As the last days of 2012 draw to a close, I'm going to be posting a series of stories about people who are finding innovative solutions to environmental problems. These folks are thinking outside the box, taking risks and trying to make the world around them greener in new and unusual ways.
I'm calling them "Outside The Box Stars," and in each story you'll find a person or a group of people who are crafting a new approach to unresolved environmental issues.
I did a lot of brainstorming about who to include in this series. I came up with a long list of candidates among the people I've reported on in the past few years: Farmers who volunteer to monitor and reduce their own pesticide use beyond what the Clean Water Act requires, a nonprofit that supports strong runs of salmon instead of trying to save endangered ones, environmentalists trying to develop a sustainable logging business ... the list went on and on.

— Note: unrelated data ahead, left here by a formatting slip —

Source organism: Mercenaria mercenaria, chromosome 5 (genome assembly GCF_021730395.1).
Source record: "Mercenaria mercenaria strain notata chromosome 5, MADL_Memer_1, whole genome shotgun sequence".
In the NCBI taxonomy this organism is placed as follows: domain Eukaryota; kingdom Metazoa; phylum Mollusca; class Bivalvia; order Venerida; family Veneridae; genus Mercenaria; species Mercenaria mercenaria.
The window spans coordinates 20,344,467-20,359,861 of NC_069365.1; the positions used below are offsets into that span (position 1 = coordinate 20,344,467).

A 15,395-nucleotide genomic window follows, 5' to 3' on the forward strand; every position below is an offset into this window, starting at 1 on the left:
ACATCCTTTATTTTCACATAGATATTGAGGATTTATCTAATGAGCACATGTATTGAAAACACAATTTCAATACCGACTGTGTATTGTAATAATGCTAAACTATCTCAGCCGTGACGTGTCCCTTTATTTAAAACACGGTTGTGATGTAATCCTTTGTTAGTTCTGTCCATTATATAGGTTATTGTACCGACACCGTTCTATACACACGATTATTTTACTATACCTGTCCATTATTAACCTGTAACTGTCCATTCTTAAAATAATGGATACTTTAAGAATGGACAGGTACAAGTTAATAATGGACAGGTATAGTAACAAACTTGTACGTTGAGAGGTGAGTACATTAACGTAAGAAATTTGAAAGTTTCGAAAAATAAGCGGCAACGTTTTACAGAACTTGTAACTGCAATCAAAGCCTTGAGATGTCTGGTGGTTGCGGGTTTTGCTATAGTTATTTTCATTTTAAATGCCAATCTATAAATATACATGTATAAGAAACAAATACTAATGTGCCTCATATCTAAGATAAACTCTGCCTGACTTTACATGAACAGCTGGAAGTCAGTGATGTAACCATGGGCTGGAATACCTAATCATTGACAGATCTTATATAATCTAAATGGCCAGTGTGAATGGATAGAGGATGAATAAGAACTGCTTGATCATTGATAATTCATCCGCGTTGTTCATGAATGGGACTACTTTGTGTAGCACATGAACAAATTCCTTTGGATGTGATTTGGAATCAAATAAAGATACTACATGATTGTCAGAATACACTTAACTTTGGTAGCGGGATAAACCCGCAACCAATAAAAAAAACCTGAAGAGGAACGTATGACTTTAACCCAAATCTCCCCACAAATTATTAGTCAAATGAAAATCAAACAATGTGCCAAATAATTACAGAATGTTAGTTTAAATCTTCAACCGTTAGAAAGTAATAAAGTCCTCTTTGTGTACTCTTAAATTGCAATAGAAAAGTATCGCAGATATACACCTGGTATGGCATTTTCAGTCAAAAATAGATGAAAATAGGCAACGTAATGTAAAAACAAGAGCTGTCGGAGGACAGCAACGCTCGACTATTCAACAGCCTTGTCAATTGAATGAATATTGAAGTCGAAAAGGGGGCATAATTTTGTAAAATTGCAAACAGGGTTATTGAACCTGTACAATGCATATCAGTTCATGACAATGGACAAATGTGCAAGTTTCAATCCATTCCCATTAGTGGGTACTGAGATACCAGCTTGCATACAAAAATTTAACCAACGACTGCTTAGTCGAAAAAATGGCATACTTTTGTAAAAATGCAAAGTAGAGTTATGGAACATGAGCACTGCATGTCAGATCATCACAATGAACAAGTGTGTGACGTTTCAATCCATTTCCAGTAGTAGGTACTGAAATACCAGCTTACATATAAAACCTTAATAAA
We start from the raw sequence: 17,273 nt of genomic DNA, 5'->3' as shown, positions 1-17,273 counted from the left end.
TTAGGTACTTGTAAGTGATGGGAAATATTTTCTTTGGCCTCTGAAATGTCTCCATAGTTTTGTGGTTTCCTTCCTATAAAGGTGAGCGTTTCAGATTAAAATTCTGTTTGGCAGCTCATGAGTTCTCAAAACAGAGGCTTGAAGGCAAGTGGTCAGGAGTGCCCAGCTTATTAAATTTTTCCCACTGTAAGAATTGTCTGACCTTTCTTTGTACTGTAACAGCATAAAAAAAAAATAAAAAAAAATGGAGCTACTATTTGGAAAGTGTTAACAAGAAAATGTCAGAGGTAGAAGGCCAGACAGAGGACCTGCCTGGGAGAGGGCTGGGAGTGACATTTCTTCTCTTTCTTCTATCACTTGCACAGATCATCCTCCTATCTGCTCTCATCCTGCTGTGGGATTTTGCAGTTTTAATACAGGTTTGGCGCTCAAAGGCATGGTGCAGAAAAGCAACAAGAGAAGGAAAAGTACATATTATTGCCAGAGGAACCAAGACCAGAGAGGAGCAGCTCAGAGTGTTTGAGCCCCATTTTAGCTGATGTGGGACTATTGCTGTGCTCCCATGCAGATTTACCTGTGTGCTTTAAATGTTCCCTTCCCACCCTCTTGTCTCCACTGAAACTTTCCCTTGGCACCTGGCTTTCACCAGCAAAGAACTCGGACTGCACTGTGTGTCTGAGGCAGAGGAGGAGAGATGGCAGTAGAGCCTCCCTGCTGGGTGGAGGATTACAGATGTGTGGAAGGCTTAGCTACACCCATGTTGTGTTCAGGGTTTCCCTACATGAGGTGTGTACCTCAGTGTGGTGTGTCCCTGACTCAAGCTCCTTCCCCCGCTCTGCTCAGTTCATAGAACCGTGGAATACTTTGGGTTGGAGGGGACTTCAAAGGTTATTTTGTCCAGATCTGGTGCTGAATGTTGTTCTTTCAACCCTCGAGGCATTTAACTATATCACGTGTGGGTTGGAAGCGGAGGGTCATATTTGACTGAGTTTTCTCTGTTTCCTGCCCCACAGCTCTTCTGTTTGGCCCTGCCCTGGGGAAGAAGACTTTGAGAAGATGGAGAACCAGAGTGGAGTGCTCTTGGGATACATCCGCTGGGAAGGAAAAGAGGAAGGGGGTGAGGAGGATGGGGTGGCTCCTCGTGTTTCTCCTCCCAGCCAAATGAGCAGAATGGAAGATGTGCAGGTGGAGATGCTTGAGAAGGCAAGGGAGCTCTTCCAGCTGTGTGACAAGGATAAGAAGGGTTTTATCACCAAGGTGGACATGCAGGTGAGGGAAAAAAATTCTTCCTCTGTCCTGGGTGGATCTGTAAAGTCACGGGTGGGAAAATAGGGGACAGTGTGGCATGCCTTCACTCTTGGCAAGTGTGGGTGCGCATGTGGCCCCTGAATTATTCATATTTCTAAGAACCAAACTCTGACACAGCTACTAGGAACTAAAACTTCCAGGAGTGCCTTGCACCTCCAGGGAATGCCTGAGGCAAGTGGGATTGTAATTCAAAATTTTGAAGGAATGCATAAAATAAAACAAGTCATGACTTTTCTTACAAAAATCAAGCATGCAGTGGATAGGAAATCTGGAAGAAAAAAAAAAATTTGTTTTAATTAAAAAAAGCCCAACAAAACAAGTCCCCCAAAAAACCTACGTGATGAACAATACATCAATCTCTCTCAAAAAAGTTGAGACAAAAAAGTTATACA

I settled on six projects that involve Oregonians pushing the limits of what individuals can do to improve the environment. They include:
- Service sorority sisters who are turning a contaminated gas station into a community center that meets the ultimate green building standards;
- Sport fishers collecting used Christmas trees and turning them into salmon habitat;
- A woman who spurred her neighbors to negotiate their own clean air deal with a local polluter;
- A man who is trying to keep his family forest intact by trading carbon credits for health care;
- A woman who pushed her employer to inventory the toxic products in her workplace; and
- Commercial fishermen who are applying the Community Supported Agriculture concept to their fisheries.
As you read their stories on Ecotrope this week, let me know if you think of any "Outside The Box Stars" in your world. I'll use your ideas to build a list that will inspire us as we head into 2013.